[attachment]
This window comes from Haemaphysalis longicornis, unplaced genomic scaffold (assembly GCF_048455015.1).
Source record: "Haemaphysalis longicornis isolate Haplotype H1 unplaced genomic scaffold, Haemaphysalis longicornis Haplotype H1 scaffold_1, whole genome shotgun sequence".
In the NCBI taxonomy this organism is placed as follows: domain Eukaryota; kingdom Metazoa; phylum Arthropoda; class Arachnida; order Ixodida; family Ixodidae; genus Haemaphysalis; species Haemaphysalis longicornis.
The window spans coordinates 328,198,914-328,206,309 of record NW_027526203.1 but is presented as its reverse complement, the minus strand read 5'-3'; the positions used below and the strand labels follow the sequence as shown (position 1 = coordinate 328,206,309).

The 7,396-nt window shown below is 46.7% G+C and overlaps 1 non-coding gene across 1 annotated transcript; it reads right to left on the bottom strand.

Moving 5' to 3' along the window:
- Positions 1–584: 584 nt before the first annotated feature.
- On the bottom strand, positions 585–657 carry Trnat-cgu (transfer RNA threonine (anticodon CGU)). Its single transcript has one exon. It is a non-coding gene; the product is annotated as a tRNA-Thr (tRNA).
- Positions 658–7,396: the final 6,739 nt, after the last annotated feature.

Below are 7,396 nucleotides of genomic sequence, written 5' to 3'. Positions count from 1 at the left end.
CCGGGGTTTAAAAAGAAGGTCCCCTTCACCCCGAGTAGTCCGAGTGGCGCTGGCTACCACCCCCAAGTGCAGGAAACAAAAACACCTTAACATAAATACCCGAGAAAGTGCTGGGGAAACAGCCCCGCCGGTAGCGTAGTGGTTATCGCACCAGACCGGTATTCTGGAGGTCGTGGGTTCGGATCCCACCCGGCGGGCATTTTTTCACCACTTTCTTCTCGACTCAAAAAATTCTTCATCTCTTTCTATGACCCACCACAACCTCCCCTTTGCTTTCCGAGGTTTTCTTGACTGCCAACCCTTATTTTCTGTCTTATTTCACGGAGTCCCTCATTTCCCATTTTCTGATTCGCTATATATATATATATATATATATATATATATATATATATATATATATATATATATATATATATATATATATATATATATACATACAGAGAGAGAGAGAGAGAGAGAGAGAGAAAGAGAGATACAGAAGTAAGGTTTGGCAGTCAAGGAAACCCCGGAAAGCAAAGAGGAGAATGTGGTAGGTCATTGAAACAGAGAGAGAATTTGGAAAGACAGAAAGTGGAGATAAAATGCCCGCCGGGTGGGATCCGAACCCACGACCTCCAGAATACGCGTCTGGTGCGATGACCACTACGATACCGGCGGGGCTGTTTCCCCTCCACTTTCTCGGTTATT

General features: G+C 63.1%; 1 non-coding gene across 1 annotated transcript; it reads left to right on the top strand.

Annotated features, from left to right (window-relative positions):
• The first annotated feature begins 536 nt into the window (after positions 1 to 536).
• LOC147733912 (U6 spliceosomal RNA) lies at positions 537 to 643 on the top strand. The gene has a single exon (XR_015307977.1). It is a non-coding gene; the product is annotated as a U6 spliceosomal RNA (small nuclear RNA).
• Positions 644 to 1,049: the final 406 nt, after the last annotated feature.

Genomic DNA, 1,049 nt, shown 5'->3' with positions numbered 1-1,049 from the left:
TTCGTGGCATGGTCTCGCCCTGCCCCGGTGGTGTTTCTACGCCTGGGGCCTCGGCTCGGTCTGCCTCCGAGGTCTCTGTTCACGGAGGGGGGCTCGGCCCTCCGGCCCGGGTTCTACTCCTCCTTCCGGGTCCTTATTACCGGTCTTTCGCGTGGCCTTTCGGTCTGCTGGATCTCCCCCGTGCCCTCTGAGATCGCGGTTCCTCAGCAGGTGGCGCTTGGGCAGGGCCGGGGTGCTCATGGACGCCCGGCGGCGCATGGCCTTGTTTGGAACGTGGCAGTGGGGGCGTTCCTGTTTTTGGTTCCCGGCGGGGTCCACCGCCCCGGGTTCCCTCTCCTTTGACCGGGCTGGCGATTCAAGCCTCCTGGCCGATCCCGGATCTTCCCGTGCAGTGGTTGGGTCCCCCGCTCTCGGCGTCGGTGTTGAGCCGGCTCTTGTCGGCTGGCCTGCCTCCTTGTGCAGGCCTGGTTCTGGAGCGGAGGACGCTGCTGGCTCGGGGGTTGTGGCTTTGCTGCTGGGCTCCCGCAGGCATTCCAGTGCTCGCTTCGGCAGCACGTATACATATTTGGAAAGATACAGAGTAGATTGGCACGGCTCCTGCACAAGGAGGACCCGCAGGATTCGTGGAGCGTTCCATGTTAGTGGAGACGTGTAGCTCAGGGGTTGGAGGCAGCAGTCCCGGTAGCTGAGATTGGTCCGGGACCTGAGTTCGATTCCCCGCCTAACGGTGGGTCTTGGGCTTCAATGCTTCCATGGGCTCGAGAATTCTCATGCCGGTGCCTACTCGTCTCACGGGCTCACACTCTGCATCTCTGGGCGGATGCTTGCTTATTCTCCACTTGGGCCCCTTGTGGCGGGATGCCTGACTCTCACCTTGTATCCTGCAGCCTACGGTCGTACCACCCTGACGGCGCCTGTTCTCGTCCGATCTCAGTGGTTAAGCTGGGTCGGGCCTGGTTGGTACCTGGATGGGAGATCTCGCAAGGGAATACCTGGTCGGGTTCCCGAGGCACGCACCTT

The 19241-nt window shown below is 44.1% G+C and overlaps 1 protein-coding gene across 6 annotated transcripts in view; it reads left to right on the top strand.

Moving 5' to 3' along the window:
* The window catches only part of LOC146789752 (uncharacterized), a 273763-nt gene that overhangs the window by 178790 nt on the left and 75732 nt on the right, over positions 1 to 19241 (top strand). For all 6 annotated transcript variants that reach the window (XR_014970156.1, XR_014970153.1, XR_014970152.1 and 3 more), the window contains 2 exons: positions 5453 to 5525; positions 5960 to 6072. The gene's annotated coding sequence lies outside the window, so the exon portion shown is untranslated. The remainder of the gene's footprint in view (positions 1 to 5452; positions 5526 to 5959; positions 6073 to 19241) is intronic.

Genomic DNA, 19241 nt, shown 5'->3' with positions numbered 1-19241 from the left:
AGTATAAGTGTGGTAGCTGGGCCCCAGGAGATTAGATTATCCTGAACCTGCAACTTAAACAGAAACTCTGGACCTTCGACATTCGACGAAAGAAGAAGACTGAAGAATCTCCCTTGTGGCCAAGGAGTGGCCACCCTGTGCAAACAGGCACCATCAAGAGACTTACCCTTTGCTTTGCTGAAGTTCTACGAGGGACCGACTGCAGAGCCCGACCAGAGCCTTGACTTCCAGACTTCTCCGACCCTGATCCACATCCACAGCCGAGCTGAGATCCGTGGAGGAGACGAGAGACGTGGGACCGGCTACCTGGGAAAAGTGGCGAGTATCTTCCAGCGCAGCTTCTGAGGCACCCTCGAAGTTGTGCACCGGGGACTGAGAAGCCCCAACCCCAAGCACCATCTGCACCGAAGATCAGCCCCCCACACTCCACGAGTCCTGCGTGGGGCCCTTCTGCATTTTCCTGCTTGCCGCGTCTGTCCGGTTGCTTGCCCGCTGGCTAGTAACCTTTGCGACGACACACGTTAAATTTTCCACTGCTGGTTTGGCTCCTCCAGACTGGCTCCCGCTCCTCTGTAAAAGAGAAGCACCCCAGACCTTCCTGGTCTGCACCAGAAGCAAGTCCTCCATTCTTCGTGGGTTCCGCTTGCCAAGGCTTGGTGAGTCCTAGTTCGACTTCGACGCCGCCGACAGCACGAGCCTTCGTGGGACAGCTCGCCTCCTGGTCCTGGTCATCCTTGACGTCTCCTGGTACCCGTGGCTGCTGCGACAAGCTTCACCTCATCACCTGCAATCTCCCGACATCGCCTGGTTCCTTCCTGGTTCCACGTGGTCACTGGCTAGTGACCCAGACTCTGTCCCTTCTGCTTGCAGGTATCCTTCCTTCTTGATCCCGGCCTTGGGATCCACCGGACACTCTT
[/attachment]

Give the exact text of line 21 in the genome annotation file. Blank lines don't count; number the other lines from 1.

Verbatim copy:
* The window catches only part of LOC146789752 (uncharacterized), a 273763-nt gene that overhangs the window by 178790 nt on the left and 75732 nt on the right, over positions 1 to 19241 (top strand). For all 6 annotated transcript variants that reach the window (XR_014970156.1, XR_014970153.1, XR_014970152.1 and 3 more), the window contains 2 exons: positions 5453 to 5525; positions 5960 to 6072. The gene's annotated coding sequence lies outside the window, so the exon portion shown is untranslated. The remainder of the gene's footprint in view (positions 1 to 5452; positions 5526 to 5959; positions 6073 to 19241) is intronic.